- Stake your claim: Death Wish Coffee—”The World’s Strongest Coffee”
- Make it a Metaphor: Redbull—“Redbull gives you wings.”
- Adopt your customers’ attitude: Nike—”Just do it.”
- Leverage labels: Cards Against Humanity—”A party game for horrible people”.
- Write a rhyme: Folgers Coffee: “The best part of wakin’ up is Folgers in your cup.”
- Describe it literally: Aritzia—”Women’s fashion boutique”
6. Design Your Logo
A logo is probably one of the first things that come to mind when you think about building a brand. And for good reason. It’s the face of your company after all, and could potentially be everywhere that your brand exists.
Ideally, you’ll want a logo that’s unique, identifiable, and that’s scalable to work at all sizes (which is often overlooked).
Consider all the places where your brand’s logo needs to exist, from your website to your Facebook Page’s profile picture to even the little “favicons” you see in your current browser tab.
If you have a text logo as your Instagram avatar, for example, it’ll be almost impossible to read. To make your life easier, get a square version of your logo that has an icon element that remains recognizable even at smaller sizes.
Notice how the Walmart logo has both the “sparks” icon and the wordmark, which can be used separately.
The following are some of the different logo types you can choose to help you communicate with designers and find a style that makes sense for your brand. Keep the colors and fonts you chose in mind to make sure they work together with your logo to convey your brand.
Abstract: Google Chrome
An abstract logo has no explicit meaning. It’s just a shape and colors that you can’t easily tie back to anything in the real world.
The benefit of an abstract logo is that it has no innate meaning—you can make this up yourself and bring it to life in your customers’ minds.
Mascot logos are often represented by the face of a character. They may humanize your brand, but be aware that they are an antiquated style now and only recommended in certain contexts (e.g. you’re deliberately going for a retro look).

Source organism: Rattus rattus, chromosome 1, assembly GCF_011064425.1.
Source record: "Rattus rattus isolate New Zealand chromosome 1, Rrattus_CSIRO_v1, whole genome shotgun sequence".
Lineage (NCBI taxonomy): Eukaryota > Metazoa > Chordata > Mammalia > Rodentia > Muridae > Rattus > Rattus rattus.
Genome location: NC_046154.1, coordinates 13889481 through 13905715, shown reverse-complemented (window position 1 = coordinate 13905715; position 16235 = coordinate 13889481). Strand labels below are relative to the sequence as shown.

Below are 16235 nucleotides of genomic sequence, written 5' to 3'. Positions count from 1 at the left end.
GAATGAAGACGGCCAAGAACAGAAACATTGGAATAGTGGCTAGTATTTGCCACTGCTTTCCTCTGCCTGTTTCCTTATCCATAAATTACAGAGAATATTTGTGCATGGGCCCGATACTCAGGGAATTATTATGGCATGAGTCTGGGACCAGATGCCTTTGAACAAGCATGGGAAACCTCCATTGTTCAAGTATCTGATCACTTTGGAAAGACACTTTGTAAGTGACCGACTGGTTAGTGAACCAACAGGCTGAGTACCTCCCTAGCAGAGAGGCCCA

Emblem logos are often circular and combine text with an emblem for a bold and regal look. If the design is too complicated, however, they can lose their impact when you shrink them down. But done right, they can make for a memorable style of logo.
Lettermark logos turn the initials of your full business name into a logo. If you chose a business name with 3 or more words, this might be a style you’d want to consider, especially if the initialism is catchy.
An icon logo is your brand represented as a visual metaphor. Unlike an abstract logo, an icon logo suggests something about the product (Twitter’s bird is suggestive of the frequent short “tweets” on the platform).
As an unestablished brand, you should stay away from using an icon logo by itself. However, if you’re not sure about the kind of logo you want, pairing an icon logo with a wordmark is usually a safe bet.
Wordmark logos turn your brand name, colors, and font into a visual identity. The problem with wordmarks is that they’re often hard to create in a scalable square design and easily lose their legibility when shrunk.
However, you can fix this problem by simply getting an accompanying icon logo or turning the first letter of the wordmark into a separate-but-connected logo, like what Facebook does with the F.
Because of the limitations that exist for each logo type, many logos are a combination of styles.
As a new business, and you don’t need to choose an icon over a wordmark when you can get the best of both. This make it easier to satisfy the condition of creating a scalable logo while still putting your brand name front and center. McDonalds, for example, can use their iconic golden arches wherever the full wordmark doesn’t fit.
Check out Seek Logo for even more logo inspiration.
7. Extend and Evolve Your Brand as You Grow
Building a brand doesn’t stop with creating a logo or slogan. You brand needs to exist and remain consistent wherever your customers interact with you, from the theme you choose for your website to the marketing you do to customer service to the way you package and ship your products.
You’ll continue to shape and evolve your brand as you expose more customers to it and learn more about who they are and how to speak to them.
It’s important to appreciate that you will never have 100% control over how people perceive your brand.
You can tug customers in the right direction, make a great first impression, and manage your reputation, but you can’t control the individual perceptions that exist in each person’s mind (say, if they had a bad customer service experience).
All you can do is put your best foot forward at every turn and try to resonate with your core audience. But hopefully, at this point, you have the tools, knowledge, and resources to start.